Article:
Disgraceful rejection of a latter-day Ruth

Descendants of Holocaust victims should be welcomed among us with open arms.

The Biblical Ruth endeared herself to the Jewish people and embodies our acceptance of foreigners who link their lot with ours. Ruth tugged at our collective heartstrings when she said: “Entreat me not to leave you, or to turn back from following you; For wherever you go, I will go; And wherever you lodge, I will lodge; Your people shall be my people, and your God, my God. Where you die, I will die, and there will I be buried. The Lord do so to me, and more also, if anything but death parts you and me.” (Ruth 1:16–17).
This selfless, evocative declaration of allegiance sufficed for welcoming Ruth into the fold of ancient Israel. But were Ruth’s story transported to our day, Israel’s Ministry of the Interior would disdainfully reject her application under the Law of Return.
This is precisely what is befalling a latter-day Ruth who altruistically left comfortable and peaceful Switzerland to live a likely less comfortable life in not-always- peaceful Israel.
As The Jerusalem Post’s Ruth Eglash revealed in Wednesday’s paper, Interior Ministry functionaries are about to refuse the aliya application of pediatric nurse Monique Martinek, who left the Alpine serenity of Switzerland last April and has been studying Hebrew here ever since. She decided on the move after having discovered that her paternal grandmother was murdered by the Nazis in 1941 Vienna.
Martinek researched her roots in Austria’s National Archives and uncovered, among other documents, a Third Reich-issued identification card categorizing her grandmother and great-grandmother as Jews. She likewise found the great-grandmother’s grave in a local Jewish cemetery.
NONE OF this could sway ministry officials. Instead of being impressed with a young Swiss professional’s fervent resolve to dwell with her slain grandmother’s people, they characteristically nitpicked with all the petty antagonisms for which the Shas-run bureaucracy has become so infamous.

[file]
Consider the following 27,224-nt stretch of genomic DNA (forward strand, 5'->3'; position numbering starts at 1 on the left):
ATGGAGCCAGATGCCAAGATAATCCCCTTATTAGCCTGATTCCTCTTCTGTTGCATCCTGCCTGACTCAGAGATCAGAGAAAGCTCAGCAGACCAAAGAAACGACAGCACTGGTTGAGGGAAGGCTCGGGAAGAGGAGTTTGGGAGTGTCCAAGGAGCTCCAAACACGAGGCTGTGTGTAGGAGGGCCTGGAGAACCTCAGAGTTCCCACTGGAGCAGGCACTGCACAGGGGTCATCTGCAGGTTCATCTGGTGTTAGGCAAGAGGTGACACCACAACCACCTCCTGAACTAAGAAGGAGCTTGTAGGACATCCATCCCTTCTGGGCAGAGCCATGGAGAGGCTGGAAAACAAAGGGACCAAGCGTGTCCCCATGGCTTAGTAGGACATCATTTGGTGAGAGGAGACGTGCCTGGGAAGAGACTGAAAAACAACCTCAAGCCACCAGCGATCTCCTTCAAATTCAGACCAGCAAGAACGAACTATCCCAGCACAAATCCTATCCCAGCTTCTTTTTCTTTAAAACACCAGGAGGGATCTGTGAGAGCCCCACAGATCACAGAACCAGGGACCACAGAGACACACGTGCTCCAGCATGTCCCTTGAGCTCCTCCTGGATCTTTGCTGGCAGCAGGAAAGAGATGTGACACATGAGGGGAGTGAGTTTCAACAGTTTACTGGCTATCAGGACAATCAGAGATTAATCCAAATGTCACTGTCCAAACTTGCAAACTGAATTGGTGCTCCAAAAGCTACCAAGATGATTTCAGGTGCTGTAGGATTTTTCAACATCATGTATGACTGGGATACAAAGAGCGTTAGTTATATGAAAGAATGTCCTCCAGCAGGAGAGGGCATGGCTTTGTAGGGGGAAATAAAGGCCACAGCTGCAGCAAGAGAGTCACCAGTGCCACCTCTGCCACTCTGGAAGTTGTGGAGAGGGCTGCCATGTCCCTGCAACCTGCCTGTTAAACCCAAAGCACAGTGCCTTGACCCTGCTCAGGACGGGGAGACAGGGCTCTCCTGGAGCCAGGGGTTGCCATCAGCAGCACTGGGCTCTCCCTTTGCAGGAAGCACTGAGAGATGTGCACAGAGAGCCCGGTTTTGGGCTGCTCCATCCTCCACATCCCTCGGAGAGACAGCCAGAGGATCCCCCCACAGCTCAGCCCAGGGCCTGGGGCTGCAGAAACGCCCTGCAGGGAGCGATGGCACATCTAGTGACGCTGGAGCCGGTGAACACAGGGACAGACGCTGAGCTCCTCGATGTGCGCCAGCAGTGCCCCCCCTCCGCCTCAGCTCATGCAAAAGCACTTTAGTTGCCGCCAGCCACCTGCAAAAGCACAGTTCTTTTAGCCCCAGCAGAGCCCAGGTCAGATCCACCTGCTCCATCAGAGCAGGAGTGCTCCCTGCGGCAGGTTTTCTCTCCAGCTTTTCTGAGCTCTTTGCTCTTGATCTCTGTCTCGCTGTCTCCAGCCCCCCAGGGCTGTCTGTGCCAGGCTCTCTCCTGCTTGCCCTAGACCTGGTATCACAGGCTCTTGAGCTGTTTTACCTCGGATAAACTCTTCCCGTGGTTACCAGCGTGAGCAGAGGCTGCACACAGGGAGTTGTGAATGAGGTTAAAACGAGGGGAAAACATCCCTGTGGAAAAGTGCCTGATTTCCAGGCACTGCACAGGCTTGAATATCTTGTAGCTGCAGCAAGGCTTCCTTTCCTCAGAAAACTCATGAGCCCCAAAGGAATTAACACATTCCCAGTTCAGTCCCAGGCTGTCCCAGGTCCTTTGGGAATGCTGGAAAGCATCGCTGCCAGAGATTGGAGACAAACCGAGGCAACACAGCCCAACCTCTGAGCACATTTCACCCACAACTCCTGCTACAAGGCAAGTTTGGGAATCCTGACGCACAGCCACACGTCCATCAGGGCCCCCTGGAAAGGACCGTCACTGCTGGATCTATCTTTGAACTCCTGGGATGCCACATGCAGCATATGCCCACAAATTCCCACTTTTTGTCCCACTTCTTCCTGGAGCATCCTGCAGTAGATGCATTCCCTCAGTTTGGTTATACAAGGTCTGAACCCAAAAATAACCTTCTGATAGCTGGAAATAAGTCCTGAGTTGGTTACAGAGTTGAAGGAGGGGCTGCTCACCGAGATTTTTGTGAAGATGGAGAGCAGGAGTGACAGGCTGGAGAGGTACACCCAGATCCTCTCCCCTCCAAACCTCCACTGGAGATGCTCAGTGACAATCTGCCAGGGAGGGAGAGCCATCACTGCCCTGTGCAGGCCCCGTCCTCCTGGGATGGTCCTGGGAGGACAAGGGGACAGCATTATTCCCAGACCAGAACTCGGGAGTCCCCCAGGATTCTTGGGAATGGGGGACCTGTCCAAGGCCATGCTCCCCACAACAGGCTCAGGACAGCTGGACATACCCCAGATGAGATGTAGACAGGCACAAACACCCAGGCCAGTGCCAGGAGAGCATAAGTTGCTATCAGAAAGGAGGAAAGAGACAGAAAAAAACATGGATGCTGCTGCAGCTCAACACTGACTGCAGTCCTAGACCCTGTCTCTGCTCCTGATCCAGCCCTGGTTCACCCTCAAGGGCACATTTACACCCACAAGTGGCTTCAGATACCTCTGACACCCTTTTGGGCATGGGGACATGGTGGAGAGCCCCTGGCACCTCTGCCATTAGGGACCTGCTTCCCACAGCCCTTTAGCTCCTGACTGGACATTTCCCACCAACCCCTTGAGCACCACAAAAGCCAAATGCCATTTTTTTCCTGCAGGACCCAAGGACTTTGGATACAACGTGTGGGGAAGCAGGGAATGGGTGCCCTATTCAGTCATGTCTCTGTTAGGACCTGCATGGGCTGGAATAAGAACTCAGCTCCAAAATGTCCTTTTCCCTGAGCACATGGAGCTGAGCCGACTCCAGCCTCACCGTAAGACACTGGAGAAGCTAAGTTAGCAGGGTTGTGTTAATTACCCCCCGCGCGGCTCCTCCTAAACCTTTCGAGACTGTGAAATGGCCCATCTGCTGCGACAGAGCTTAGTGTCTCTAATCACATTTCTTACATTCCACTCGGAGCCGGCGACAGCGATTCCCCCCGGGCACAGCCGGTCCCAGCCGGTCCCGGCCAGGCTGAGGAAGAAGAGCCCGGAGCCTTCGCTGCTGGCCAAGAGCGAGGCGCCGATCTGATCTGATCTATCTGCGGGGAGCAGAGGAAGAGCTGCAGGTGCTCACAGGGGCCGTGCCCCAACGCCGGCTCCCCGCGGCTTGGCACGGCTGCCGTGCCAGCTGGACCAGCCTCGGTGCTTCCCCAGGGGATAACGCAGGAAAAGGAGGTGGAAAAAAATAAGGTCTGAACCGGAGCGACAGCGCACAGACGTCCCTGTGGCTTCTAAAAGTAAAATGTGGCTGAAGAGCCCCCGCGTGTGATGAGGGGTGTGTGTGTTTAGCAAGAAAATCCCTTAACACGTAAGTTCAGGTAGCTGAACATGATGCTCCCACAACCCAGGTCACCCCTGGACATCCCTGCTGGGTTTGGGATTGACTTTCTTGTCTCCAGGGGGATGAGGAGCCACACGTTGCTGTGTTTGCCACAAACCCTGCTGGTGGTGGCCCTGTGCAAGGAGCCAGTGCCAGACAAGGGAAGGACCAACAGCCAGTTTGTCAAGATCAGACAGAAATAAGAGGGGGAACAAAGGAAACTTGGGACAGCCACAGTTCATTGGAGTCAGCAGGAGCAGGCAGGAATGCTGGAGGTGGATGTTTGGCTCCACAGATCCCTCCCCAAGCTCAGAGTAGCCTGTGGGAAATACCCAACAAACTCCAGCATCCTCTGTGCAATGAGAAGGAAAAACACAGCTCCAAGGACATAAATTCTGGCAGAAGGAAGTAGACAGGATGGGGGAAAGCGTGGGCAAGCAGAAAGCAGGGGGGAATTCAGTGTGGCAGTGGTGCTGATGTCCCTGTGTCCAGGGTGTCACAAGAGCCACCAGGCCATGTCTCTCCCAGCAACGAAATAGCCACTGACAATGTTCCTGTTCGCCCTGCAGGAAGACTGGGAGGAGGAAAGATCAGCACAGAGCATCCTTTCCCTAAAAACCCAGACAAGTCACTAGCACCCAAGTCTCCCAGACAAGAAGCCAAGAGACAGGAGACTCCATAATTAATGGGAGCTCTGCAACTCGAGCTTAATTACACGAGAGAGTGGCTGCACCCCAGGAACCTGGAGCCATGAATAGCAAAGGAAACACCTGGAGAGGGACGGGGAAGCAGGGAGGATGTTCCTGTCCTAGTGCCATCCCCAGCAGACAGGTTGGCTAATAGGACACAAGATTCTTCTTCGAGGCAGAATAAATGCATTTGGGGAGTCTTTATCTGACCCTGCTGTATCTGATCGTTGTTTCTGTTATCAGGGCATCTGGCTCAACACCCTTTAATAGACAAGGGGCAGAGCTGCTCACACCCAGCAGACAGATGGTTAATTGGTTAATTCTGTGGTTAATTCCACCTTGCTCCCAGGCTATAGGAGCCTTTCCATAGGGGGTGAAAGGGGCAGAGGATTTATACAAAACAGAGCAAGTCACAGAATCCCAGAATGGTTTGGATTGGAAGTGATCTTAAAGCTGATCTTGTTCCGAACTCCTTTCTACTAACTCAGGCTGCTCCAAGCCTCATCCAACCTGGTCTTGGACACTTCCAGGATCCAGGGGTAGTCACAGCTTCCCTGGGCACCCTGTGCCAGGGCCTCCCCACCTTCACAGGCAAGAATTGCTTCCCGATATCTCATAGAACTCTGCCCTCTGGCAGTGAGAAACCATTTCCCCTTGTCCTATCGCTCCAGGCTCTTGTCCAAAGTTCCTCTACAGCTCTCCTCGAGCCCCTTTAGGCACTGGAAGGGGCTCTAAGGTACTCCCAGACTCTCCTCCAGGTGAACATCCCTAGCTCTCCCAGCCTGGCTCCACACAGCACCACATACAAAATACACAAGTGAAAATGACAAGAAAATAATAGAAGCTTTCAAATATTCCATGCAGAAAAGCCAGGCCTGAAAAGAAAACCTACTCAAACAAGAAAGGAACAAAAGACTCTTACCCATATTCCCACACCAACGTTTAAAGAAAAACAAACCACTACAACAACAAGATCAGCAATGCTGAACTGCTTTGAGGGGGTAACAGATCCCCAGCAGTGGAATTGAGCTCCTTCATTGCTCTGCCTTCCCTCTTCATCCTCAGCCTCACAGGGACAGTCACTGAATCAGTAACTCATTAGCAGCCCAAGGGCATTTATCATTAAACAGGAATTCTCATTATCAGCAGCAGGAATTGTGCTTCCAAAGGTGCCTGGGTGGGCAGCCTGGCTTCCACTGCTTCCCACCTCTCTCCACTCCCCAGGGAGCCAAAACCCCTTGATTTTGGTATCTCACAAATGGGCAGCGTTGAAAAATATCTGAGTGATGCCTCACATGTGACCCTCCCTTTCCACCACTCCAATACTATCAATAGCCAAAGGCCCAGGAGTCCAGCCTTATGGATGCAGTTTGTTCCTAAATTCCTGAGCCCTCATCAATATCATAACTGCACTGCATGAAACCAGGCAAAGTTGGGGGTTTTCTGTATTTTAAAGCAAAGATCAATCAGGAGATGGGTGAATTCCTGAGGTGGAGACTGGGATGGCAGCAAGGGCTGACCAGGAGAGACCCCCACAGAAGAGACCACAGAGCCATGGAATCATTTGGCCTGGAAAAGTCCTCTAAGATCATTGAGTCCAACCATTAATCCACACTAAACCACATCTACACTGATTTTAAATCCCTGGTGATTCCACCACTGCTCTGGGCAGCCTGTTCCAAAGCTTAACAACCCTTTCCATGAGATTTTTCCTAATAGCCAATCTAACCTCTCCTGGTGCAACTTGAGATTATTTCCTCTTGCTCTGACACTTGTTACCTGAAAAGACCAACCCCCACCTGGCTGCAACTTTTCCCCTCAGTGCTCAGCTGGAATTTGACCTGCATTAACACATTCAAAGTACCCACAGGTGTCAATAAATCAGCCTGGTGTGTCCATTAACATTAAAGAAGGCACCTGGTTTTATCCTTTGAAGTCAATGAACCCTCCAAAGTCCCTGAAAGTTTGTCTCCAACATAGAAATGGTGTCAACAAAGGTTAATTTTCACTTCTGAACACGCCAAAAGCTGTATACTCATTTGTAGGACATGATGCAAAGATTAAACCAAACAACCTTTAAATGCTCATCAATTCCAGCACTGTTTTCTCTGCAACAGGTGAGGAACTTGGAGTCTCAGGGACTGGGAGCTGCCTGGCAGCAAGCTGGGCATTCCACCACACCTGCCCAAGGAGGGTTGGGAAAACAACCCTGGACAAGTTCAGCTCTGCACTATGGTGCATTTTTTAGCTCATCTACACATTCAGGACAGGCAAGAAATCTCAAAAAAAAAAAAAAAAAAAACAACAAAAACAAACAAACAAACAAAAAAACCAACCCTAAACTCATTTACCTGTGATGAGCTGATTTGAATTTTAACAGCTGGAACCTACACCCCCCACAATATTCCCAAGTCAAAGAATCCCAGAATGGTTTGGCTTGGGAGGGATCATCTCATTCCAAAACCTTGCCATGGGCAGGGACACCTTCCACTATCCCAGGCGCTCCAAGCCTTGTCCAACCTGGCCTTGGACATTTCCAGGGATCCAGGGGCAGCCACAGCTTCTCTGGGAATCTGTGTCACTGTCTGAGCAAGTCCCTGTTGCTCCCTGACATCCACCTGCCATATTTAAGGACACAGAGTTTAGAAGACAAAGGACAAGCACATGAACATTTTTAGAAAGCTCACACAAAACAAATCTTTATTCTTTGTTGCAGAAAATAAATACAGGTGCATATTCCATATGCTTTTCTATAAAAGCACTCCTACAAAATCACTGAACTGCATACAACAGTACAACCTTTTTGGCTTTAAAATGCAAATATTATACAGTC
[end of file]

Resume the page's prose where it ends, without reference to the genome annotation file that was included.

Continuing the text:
The ministry men discovered small print on one of the documents noting that the grandmother testified that she had practiced Roman Catholicism. At the time, plenty of Jews asserted likewise in the vain hope that they might thereby avoid some measure of persecution.
Invariably this had no effect upon the Nazis, though they methodically registered whatever claims desperate Jewish supplicants made.
That the officialdom of the Jewish state should seize on a notation at the bottom of a Nazi document to renege on Martinek’s rights under Law of Return is particularly cynical and coldhearted. Martinek’s grandmother was Jewish enough to be put to a premature death due to her lineage but isn’t Jewish enough to satisfy Eli Yishai’s subordinates.
This must outrage each and every Jew in this country, regardless of politics or degree of religiosity. This is spine-chilling callousness.
Moreover, ministerial scrutiny is not evenhandedly applied to all halachically non-Jewish immigrants who enter Israel under the Law of Return. This seminal law accords automatic Israeli citizenship to anyone with even a single Jewish grandparent.
It is this law which brought to Israel during recent decades hundreds of thousands of non-Jews, mostly from the former Soviet Union and Ethiopia. In many cases, their ties to the Jewish people are much more tenuous and far less verifiable than Martinek’s. Jewish Agency emissaries have been accused of recruiting Russian-speaking aliya candidates with only the vaguest of hearsay assumptions about a Jewish grandparent.
The Falash Mura of Ethiopia have even less of a connection.
COULD IT be that Martinek is discriminated against because she is on her own and not backed by one of the large vociferous immigrant lobbies and their political patrons? But Martinek’s case is not an individual travail. Europe, especially countries like Poland, has thousands of Jews who grew up as children in non- Jewish care and only belatedly were apprised of their tragic origins. The offspring of many hidden Jews now wish to make their home among us.
Will we spurn them, as we have Martinek? That would be a grievous and unforgivable sin.
If Martinek indeed takes her case to the Supreme Court, we wish her unequivocal success. She and other descendants of Holocaust victims should be welcomed among us with open arms and embraced with all the affection reserved for Ruth.